Wireless video to a projector?
July 19, 2011 5:32 PM   Subscribe

Is 802.11 b/g/n wireless fast enough to use to watch movies?

I'm considering getting an Epson PowerLite 1775w, primarily because of the wireless capabilities. It would be totally great to be able to watch movies wirelessly on, for instance, Hulu or Netflix.

I'm not terribly concerned about getting a high resolution, but I am concerned about images freezing up.

From what I can tell, it uses 802.11 b/g/n wireless. I'm not totally sure what that means, and I'm definitely not sure whether or not it's fast enough to transfer data wirelessly from my computer for video, even at a low resolution. Is it?

There were a some older questions about this kind of thing, but I thought enough time had passed that maybe technology has changed.
posted by hapticactionnetwork to Technology (7 answers total) 1 user marked this as a favorite
I stream Netflix, Hulu, you name it over wireless all the time.. Even network storage streaming HD content is fine. B is the oldest technology if I recall right with a 10Mb/s thoeretical throughput, which means you'll get 6 in a reasonable situation, which is fine - though if I was getting new equipment I'd want g / n, which it seems to have. MORE than plenty.
posted by mbatch at 5:37 PM on July 19, 2011

You will be fine. The weak link speed-wise will be your primary connection to the Internet. You shouldn't have any issues otherwise with that router streaming video.
posted by donovan at 5:37 PM on July 19, 2011

Best answer: Yes, it is. 802.11b has a top speed of 11Mbit/sec, though you'll probably only really achieve speeds in the 4-5Mbit/sec range. The highest quality Netflix connection needs between 2-3Mbit/sec. 802.11g operates at a nominal speed of 54Mbit/sec and 802.11n well over 100Mbit/sec. Again, your actual throughput will likely be no more than half that, but even a "slow" g connection is going to be an order of magnitude faster than you need to stream video.

Your main problem will not be speed, but the reliability of your connection. Wireless is still a bit wonky when compared to hard-wired ethernet, and certain homes are better for this sort of thing than others. You may have no problem. But some houses are built like ersatz Faraday cages and play merry hell with wireless transmissions of all sorts, be it WiFi, cell phones, and even regular cordless phones.

Your other main issue is going to be range. Setting up a router at one end of the house and your viewing system on the other can be problematic for b networks, though g and n tend to be better at this.

If you're having a problem with wireless in your house in either capacity you probably already know this. If you aren't, you'll probably be fine.
posted by valkyryn at 5:45 PM on July 19, 2011 [1 favorite]

Yes, your network speed is going to be as fast as the slowest "leg" of the network -- for most people, their internet connection is only a few Mb/sec, much slower than basic wireless speeds. My Roku is on my wireless network, and in the year we've owned it watching SD video, I can only think of twice that it seemed to lag due to network slowdowns. If you've got other things eating up internet bandwidth (somebody else listening to Pandora, downloading torrents, etc.) you may end up getting slowed down at the bottleneck, too.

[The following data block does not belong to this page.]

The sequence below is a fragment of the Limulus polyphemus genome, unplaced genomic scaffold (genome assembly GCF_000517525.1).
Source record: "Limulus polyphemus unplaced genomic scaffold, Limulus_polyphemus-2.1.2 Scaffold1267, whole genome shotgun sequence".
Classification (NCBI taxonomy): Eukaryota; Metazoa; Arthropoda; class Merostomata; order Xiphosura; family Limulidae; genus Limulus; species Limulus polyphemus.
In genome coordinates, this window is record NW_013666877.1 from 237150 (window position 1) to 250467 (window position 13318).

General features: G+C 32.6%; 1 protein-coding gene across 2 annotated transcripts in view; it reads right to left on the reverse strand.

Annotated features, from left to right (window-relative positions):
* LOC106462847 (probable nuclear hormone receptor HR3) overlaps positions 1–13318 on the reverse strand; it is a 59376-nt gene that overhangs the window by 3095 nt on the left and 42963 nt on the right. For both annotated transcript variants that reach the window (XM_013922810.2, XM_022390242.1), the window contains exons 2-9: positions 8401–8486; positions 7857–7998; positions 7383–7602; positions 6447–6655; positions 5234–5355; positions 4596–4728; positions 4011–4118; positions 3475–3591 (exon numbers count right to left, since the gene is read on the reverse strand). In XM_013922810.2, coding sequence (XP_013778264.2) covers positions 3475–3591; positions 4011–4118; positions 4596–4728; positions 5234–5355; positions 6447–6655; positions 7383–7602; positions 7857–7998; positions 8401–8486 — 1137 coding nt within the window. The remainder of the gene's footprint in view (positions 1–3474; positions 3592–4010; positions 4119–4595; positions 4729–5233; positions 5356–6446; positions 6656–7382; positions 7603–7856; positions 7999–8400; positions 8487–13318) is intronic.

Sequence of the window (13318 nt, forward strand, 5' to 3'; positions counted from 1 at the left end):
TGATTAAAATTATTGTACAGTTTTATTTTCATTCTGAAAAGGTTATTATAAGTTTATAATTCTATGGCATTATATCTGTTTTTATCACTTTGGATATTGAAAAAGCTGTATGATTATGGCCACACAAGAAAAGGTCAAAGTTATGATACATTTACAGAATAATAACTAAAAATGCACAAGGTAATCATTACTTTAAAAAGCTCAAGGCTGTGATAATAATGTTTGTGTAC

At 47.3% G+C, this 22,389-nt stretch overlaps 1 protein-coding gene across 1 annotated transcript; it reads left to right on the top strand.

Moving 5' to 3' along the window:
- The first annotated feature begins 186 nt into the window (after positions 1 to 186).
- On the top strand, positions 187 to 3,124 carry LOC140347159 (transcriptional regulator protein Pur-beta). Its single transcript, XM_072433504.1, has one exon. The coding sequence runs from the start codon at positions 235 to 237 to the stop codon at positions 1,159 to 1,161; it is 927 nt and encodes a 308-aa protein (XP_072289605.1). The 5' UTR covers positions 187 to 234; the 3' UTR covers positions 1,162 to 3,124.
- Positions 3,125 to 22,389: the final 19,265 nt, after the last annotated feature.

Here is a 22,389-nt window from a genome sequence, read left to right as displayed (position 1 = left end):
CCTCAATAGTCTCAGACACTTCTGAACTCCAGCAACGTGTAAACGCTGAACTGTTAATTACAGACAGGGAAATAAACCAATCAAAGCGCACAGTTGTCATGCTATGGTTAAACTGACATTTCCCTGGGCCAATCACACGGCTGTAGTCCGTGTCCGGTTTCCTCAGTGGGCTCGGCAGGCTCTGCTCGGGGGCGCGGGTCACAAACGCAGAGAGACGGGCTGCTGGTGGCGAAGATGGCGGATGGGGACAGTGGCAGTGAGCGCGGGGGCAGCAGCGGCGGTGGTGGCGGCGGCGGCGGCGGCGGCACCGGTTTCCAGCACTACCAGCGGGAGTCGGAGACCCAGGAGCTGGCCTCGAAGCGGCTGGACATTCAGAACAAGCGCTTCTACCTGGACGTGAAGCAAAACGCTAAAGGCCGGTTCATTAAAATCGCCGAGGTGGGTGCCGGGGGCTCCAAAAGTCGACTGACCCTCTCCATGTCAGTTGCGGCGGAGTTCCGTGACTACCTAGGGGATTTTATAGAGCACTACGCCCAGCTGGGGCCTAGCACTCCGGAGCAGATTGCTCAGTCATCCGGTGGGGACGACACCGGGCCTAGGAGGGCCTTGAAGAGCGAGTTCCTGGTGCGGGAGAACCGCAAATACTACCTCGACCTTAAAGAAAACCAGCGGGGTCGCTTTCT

posted by AzraelBrown at 7:14 PM on July 19, 2011

We have an 802.11n network with a router (that Comcast gave us and we are going to replace it) and (when the router works fine) we have no problems with Netflix at all, and even streaming stuff from my iMac to the AppleTV to watch, say, episodes of Leverage works just fine.

(hm, reminded now I wanted to post an AskMe... thanks!)
posted by mephron at 7:52 PM on July 19, 2011

Response by poster: Thanks everybody, great answers all around. I marked valkyryn's as best 'cause it had Mbit/sec numbers for comparison.
posted by hapticactionnetwork at 8:24 PM on July 19, 2011

Though netflix streaming is only a few MB/sec, decompression is not happening at the projector, it's happening at the PC, which is then connected to the projector using the 802.11b/g/n module.

I don't know what that consists of or how the information is streamed, but it's completely dependent on the codecs used to transmit the video signal from your PC to the projector, which has nothing to do with any of the upstream feeds. I wouldn't be surprised if only minimal compression is used on the native 1280x800 output (roughly 720p if you're looking for the equivalent HD type), and I would be cautious in assuming you could stream video at 802.11b or even g speeds.

in summary, the projector supports some sort of wireless streaming from a dedicated 'presentation' PC, it has no native support for netflix etc. I would be cautiously optimistic in getting quality streaming video over the link.
posted by defcom1 at 9:28 PM on July 19, 2011

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